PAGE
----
China seems to have grasped that the best way to influence Mr Trump is via his family. Chinese diplomats have gone out of their way to court Mr Kushner and Ivanka Trump, who were their guests of honour at the Chinese new year celebration in February. China has also looked favourably on Mr Trump’s business.
The New York Times’ Mark Landler offers up some additional details that help to explain why China is working through Kushner rather than, say, Secretary of State Rex Tillerson:
Mr. Kushner’s central role reflects not only the peculiar nature of this first meeting between Mr. Trump and Mr. Xi, but also of the broader relationship between the United States and China in the early days of the Trump administration. It is at once highly personal and bluntly transactional — a strategy that carries significant risks, experts said, given the economic and security issues that already divide the countries.
While Chinese officials have found Mr. Trump a bewildering figure with a penchant for inflammatory statements, they have come to at least one clear judgment: In Mr. Trump’s Washington, his son-in-law is the man to know.
China’s courtship of Mr. Kushner, which has coincided with the marginalization of the State Department in the Trump administration, reflects a Chinese comfort with dynastic links. Mr. Xi is himself a “princeling”: His father was Xi Zhongxun, a major figure in the Communist revolution who was later purged by Mao Zedong.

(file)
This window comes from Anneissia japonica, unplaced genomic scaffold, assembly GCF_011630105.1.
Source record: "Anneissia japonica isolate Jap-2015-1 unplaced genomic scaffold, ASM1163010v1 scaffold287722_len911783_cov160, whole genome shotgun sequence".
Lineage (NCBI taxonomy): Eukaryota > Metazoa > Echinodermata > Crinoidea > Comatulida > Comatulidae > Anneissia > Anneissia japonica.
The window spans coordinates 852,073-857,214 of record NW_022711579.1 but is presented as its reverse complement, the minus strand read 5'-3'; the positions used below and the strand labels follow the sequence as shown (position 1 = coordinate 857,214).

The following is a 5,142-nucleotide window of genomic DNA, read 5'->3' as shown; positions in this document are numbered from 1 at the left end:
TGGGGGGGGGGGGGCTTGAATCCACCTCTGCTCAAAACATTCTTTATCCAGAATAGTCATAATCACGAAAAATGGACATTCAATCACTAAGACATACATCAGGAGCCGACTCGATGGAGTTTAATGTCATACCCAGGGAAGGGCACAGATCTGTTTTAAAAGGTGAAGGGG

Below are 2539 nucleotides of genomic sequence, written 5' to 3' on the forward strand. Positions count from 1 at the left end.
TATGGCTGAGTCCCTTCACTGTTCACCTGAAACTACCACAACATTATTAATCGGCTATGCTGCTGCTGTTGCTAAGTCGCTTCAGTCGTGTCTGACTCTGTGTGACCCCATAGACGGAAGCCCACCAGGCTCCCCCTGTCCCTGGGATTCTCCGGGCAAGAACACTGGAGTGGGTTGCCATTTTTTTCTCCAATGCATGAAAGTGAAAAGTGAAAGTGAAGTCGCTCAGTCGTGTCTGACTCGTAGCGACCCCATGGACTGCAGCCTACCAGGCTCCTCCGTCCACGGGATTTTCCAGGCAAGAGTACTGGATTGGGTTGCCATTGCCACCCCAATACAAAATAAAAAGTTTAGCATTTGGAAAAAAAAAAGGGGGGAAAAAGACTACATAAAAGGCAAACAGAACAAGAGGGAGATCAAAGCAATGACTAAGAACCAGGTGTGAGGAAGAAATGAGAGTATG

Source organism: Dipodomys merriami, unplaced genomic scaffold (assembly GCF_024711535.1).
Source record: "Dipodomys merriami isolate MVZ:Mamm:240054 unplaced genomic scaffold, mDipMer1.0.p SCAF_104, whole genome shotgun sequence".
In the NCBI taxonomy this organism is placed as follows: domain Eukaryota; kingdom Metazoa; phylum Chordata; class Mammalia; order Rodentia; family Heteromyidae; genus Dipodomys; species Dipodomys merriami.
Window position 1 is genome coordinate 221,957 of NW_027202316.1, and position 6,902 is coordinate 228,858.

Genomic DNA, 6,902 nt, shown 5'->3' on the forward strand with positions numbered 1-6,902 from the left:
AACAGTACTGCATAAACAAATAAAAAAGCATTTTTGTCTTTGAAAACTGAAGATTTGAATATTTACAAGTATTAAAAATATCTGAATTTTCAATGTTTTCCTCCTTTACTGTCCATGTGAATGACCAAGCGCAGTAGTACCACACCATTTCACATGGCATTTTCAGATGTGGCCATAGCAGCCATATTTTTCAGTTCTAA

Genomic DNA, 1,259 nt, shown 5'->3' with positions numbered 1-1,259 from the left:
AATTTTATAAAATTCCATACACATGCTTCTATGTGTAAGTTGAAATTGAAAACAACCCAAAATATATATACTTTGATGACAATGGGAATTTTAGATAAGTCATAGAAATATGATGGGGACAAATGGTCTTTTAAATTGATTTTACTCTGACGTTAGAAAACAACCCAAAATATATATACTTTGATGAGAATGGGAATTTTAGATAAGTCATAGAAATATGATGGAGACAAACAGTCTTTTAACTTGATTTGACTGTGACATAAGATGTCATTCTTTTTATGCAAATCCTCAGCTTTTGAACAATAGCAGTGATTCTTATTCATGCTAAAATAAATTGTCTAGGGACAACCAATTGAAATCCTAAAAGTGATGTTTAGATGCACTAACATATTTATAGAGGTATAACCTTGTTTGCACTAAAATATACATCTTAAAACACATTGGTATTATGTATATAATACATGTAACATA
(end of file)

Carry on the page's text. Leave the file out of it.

It’s so great that the American political system resembles China’s political system enough for the Trump administration for have its very own princeling.
Please go read the whole thing.
Finally, here’s a bit of a great piece about Kusher by Vanity Fair’s Emily Jane Fox:
As the full freight of Kushner’s tab has come into view, observers have noted that, at best, he is overloaded, and at worse, headed under water. The trip to Iraq, on top of his new White House office and previous foreign-policy roles, only highlighted the meta administration he is running within the administration. To some, it is an ill-fated move that sets him up for certain failure. One pro-Israel operative told Politico that while “there were high hopes” that Kushner could be an effective force in the Middle East, there is now “deep concern that Jared is not the person we thought he was—that this guy who is supposed to be good at everything is totally out of his depth.” ….